How is physician ownership changing in 2021?

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More physicians are migrating to hospital employment, changing the traditional physician-ownership models of ASCs.

Seven ASC leaders spoke with Becker's on how physician ownership is shifting this year. 

Editor's note: These responses were edited lightly for clarity and brevity. 

Allan Peck, MD. Gastroenterology specialist in Montgomery, Ohio: The two forces of hospital ownership and private equity will again be at the forefront of physician practices in 2022. If there are changes in restrictive covenants, as proposed by President Joe Biden, there will be a significant shift in practice alignments. Physicians are realizing that what is good for hospital administration is not what is always best for physicians and their patients.

Amar Setty, MD. CEO of Patient Premier (Baltimore): Physician ownership is decreasing in 2021. We are seeing greater trends toward employment of physicians. This is because of a number of interrelated factors such as mergers/acquisitions of practice management corporations, a growing push for hospital employment, increased costs of practice ownership and a desire for fixed hours or better lifestyle among younger physicians. The fear of declining reimbursement combined with the complexity of new payment models scares a lot of physicians toward employment. Healthcare has become a "big cap" business requiring market scale, data analytics and risk management — concepts that small practices cannot handle.

Bill Rhoades. Medical director of the Harrisburg (Pa.) Endoscopy and Surgery Center: I feel that physician ownership is going to be changing. Most physicians that own ASCs are not a young breed — there are fewer physicians coming out of school, and that is making the ownership retention even harder. The cost of everything is going up as well — supplies, staff cost, facility overhead. This makes it more difficult to get reimbursements compared to a hospital setting. That being said, physician owners can sell to the local hospital system and make money without the headaches of staff coverage and insurance reimbursements. My area has seen this happen with many privately owned ASCs within the last few years.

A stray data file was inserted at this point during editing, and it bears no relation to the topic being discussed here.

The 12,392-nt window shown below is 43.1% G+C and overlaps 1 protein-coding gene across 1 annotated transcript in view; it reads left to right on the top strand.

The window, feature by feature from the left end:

John Prunskis, MD. Interventional pain specialist and CMO of DxTx Pain and Spine (Chicago): Physician ownership is changing where it is more difficult to stay in solo or small group practice for most specialties. There are a couple reasons for this. One is how hospitals, unfortunately, currently get compensated more by Medicare and private insurers for identical procedures compared to an ASC or office location. Hopefully, this excessive payment to hospitals, which is bankrupting Medicare, should be ending or reduced in the next couple years. As hospital payments are reduced, hospital employment of physicians should see reductions as well. Many physicians are dissatisfied with hospital employment, but feel they had little or no choice in signing on to be hospital employees. Physicians are finding that a larger nonhospital- employed group model focused on excellent patient care, physician respect and autonomy is a better career opportunity.

Stephen Amann, MD. Gastroenterologist with Digestive Health Specialists (Tupelo, Miss.): Physician ownership is changing, certainly for gastroenterology, from self-employed to many considering or proceeding with shared ownership of a practice, such as private equity, to being fully employed by hospitals and multispecialty clinics. This will potentially have positive and negative effects on healthcare as well as physician autonomy and quality of life. During the COVID-19 pandemic and lockdowns, gastroenterology physicians in private practice tended to lose the most income compared to employed physicians. These economic pressures, insurance cuts, regulation and prior authorization issues all add higher demands on physicians with subsequent significant challenges to private practice gastroenterology.  

Tammy Smittle. Owner of Smittle Consulting (Austin, Texas): In the last 25 years of being a perioperative nurse, it's interesting to see the cyclical pattern of surgeons and their ownership within ASCs. It's twofold. The younger surgeons are gravitating into hospital employment models — ASC ownership is limited in this group. The other side is with the more-established surgeons. In this group, I see the shift surgeons wanting to be their own boss and have their own ASCs without the partnership of the larger ASC companies. I believe that patients win when surgeons do have ownership in an ASC, therefore giving them a voice in the care that is provided. 

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